My friend was 100% correct to be talking about this book like she did. Her praise for Stolen was bigger than I’d ever seen over a book she’d read before.

The story that Stolen tells is beautiful, heartfelt, emotional, and gripping. The book would have been amazing on its own, without it’s unique writing style, but Lucy Christopher created a letter from Gemma to her captor shedding light on the characters, their feelings, confusion, and time when they were together.

Stolen was a very intense read, and definitely a life-changing one. It makes you think about how you would act in Gemma’s place, how you would feel toward Ty, and what choice you would make in the end. Tears were continuously flowing from my eyes throughout the book, especially in the end. Since you get to read all of Gemma’s raw feelings toward Ty, you, the reader, ends up just as confused and filled with emotion as Gemma would have been.

All in all, Stolen was dark, gritty, but beautiful all at once. Unlike anything I’ve ever read, it’s a must read.

IMG_4426I was so eager to read more about these characters that I checked out Lucy Christopher’s site as soon as I finished and came across this…I don’t know when this was posted, but I will cling on to the possibility of getting to continue on with their story.

Review: We Were Liars by E. Lockhart

Publisher: Delacorte Press

Release Date: May 13, 2014

Pages: 240

Format: Hardcover

Source: Bought

Series: N/A

Genre(s): Realistic Fiction, Contemporary, Mystery

Synopsis from Goodreads:

A beautiful and distinguished family.
A private island.
A brilliant, damaged girl; a passionate, political boy.
A group of four friends—the Liars—whose friendship turns destructive.
A revolution. An accident. A secret.
Lies upon lies.
True love.
The truth.

We Were Liars is a modern, sophisticated suspense novel from National Book Award finalist and Printz Award honoree E. Lockhart.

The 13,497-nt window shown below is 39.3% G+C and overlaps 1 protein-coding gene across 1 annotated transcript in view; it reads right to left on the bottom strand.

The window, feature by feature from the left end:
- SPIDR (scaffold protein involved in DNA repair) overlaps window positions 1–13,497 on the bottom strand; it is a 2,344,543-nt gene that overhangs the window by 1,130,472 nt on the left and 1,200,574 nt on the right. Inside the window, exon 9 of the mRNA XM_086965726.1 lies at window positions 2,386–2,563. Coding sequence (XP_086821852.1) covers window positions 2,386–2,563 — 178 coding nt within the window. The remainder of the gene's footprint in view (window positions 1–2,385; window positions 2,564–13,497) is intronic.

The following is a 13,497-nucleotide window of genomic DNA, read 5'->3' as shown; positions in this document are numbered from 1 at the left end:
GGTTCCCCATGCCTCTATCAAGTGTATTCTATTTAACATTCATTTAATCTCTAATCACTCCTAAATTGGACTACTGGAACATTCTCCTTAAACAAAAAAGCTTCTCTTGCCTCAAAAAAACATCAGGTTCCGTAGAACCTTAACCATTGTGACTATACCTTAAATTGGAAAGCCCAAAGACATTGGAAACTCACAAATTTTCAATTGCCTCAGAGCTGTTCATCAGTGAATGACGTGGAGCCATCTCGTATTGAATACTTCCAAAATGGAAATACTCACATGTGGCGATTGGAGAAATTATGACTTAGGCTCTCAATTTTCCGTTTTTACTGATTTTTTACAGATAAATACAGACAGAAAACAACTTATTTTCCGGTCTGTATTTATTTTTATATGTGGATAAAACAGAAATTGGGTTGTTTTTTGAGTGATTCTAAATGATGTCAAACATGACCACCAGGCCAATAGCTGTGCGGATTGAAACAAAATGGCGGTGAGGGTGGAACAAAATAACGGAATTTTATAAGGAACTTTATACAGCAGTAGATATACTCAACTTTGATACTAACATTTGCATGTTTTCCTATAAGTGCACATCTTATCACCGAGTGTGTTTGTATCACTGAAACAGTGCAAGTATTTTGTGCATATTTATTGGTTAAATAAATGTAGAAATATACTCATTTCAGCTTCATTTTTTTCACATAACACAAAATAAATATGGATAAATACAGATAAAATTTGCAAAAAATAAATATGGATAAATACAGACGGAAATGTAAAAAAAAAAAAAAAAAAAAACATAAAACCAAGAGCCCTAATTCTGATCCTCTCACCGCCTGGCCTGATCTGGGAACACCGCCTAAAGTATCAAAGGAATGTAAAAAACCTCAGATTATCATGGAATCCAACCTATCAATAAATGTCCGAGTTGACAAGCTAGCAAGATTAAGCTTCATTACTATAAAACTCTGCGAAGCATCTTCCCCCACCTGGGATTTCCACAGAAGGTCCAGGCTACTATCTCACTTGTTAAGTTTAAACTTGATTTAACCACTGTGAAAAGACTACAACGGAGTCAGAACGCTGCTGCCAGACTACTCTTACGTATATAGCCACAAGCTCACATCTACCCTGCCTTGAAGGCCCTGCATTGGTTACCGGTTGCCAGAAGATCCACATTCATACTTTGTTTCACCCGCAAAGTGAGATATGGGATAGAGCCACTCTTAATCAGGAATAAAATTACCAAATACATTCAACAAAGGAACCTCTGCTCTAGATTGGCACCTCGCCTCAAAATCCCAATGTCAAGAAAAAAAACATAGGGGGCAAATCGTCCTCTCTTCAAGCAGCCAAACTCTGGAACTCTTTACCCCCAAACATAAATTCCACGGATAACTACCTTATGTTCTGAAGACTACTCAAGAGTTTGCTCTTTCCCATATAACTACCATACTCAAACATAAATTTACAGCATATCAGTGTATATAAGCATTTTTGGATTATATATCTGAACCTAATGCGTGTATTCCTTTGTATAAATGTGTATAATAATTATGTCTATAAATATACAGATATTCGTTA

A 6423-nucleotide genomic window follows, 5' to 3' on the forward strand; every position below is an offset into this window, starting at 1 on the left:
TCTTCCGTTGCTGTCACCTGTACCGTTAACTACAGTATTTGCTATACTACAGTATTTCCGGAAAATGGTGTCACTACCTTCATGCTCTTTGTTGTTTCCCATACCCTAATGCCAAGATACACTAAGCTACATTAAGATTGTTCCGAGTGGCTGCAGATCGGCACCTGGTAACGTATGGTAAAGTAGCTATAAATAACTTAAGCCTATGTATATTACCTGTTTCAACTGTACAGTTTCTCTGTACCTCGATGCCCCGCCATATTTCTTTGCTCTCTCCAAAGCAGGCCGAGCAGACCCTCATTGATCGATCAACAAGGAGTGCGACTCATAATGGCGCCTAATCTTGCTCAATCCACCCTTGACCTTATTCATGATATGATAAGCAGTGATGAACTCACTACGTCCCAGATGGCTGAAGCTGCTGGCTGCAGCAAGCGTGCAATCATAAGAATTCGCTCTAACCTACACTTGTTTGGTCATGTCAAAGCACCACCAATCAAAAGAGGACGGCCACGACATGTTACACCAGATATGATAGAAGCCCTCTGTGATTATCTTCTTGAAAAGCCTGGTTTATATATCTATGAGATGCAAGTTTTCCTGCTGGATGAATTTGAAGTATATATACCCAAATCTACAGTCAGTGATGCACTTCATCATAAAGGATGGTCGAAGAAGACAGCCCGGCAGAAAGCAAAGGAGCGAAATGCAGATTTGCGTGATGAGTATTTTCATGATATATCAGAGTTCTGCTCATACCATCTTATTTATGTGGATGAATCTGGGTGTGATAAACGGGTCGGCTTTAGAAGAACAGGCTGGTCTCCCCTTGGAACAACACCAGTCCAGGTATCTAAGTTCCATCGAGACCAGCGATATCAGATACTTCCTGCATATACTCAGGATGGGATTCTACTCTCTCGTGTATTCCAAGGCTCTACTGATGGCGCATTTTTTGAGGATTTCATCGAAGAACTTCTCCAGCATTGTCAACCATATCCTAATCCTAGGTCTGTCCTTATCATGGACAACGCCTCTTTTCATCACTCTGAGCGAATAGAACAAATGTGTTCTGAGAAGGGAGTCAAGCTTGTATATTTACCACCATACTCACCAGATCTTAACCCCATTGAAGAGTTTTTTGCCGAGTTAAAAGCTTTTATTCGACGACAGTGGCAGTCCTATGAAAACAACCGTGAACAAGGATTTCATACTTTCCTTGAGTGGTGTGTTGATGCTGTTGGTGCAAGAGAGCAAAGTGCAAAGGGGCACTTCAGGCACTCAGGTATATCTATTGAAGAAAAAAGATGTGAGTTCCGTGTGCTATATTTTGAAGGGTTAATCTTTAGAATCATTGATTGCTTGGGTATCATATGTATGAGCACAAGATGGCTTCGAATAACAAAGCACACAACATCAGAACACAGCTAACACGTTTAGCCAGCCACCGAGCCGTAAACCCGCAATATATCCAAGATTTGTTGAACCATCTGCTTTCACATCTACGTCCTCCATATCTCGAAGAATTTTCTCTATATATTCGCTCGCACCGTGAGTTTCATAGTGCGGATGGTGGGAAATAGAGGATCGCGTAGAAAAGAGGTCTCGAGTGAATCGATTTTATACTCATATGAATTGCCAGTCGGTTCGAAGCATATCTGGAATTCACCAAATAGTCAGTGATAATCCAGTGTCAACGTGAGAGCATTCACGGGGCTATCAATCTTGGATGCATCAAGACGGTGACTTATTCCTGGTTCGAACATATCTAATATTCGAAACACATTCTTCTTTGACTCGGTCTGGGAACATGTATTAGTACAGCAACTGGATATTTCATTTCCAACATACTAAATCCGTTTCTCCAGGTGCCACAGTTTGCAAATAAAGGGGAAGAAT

Read it.
And if anyone asks you how it ends, just LIE.

I went into We Were Liars completely blind. I had no idea what it was about other than the vaguer than vague description and the numerous advance review rating it 5 stars. After all, once you finish reading this book you’re asked to lie…

There were so many promotions for this book, so much hype, that by the time I got to reading it a few days after it’s release I was nervous I was going to be let down. I’m glad to say that for the majority of the book I wasn’t.

The whole book is written to be very mysterious, sometimes confusing. I felt a lot like I was in a daze while reading, like I’d just “come to” after being in a coma – a state of delirium. But I really loved E. Lockhart’s prose-like way of writing. Her style went along perfectly with the kind of book that We Were Liars is – a dark and dreamy one.

Unfortunately the ending was the only part of the book that I felt a little let down by. It has nothing to do with the book itself, just the huge amount of hype surrounding the book and everyone talking about the “shocking” ending. The ending was indeed shocking, but I felt like I had been expecting more due to all the advance talk. If I hadn’t bothered to pay attention to the hype I would definitely give this 5 hearts!

Overall, We Were Liars is beautifully written, perfect for summer. My one recommendation for those of you who still want to read this: put all the reviews, hype, etc out of your mind and just enjoy the book. This was the first book I’ve read by E. Lockhart and I will definitely be adding more to my TBR after this one!